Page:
o Have a fairly constant body temperature (35-40ºC)
▪ e.g. mammals and birds
• Ectotherms (cold-blooded animals):
o Body temperature changes as the environmental temperature changes (entirely rely
on behavioural thermorgulation)
▪ e.g. some vertebrates (fish, amphibians and reptiles) and all invertebrates.
Thermal receptors TRP (Transient Receptor Potential) channels:
1. Those that respond to
cold located just
beneath the epidermis
2. Those that respond to
warmth located more
deeply in the skin
Thermal receptors are
members of the TRP family.
Seven known families of TRP channels:
• TRPV, TRPM and TRPA are important in thermal regulation. Many functions:
• Pain (nociseption)
Diverse activation mechanisms:
• Ligand binding
• G-protein coupled PLC activation (TRPC)
All Group 1 TRPs have 6 transmembrane TRPMs:
domains. • Have a kinase domain at their carboxy-terminus.
o Kinase domain can phosphorylate itself
A cationic pore is located between domains 5 as well as other proteins (On Serine,
and 6. threonine residues).
• Permeable to both Calcium and Sodium • Also Hath a TRP domain located carboxy-terminal
ions when it’s open. to the 6 transmemrane domain.
• Leads to membrane depolarization.
• However, it is more seeletive to Calcium TRPAs and TRPVs:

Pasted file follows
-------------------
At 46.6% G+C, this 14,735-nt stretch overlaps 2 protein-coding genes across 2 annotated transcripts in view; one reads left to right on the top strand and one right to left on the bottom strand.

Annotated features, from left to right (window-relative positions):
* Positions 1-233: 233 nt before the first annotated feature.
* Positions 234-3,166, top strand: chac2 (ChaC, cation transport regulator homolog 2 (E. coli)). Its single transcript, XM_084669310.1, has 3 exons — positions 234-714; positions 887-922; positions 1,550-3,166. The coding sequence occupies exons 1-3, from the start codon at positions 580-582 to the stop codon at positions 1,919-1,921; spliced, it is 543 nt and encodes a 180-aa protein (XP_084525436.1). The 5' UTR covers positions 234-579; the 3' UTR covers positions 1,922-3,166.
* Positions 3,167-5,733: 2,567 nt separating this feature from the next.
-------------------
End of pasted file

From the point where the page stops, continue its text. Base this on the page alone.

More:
ions. • Have anchoring repeats at their n-terminal
o When the channel is open, more o Mediate protein-protein interactions.
Ca+ flows in that Na+ o Illustrated in green
TRPs can be activated using diverse mechanisms:
• Ligand binding (Ligand gated)
o Menthol binds to TRPM8 channel, interpreted as cooling by the brain
• Voltage Gated
o React to changes in membrane potential
• Some are activated by GProt-coupled PLC activation(TRPC family)
• (TRPV, TRPM, TRPA)
Thermoregulatory TRPs convert thermal energy (heat) into protein conformational changes leading
to channel opening.
• Put mice in temperature preference chambers.
Two chambers with plaques of different temperature,separated by a door.
o TRPM8 knockout mice have an impaired response to cold
▪ Only respond once temperature reaches 15 degrees. o Other Thermo-TRPs KO mice
▪ TRPV-1 deficient mice: no response to noxious heat until temperature reaches
▪ TRPV-3 deficient mice: Wild Type preferred 35C to Room Temp, KO only slight
preference to 35C.
▪ TRPV-4 deficient mice: cannot discriminate between 30 and 34C.
• Same stimulus produces pleasure or displeasure depending on the thermal body state
• Set subjects in a hot or cold water bath.
• Subjects then dip hand in another bath.
• Rate pleasant/unpleasant.
o Subjects in a hot water bath found cold “hand water” to be more pleasant
o Subjects in a cold water bath found hot “hand water” to be more pleasant
• Homeostasis might be maintained by reward mechanisms.
• Pleasantness of thermal stimuli: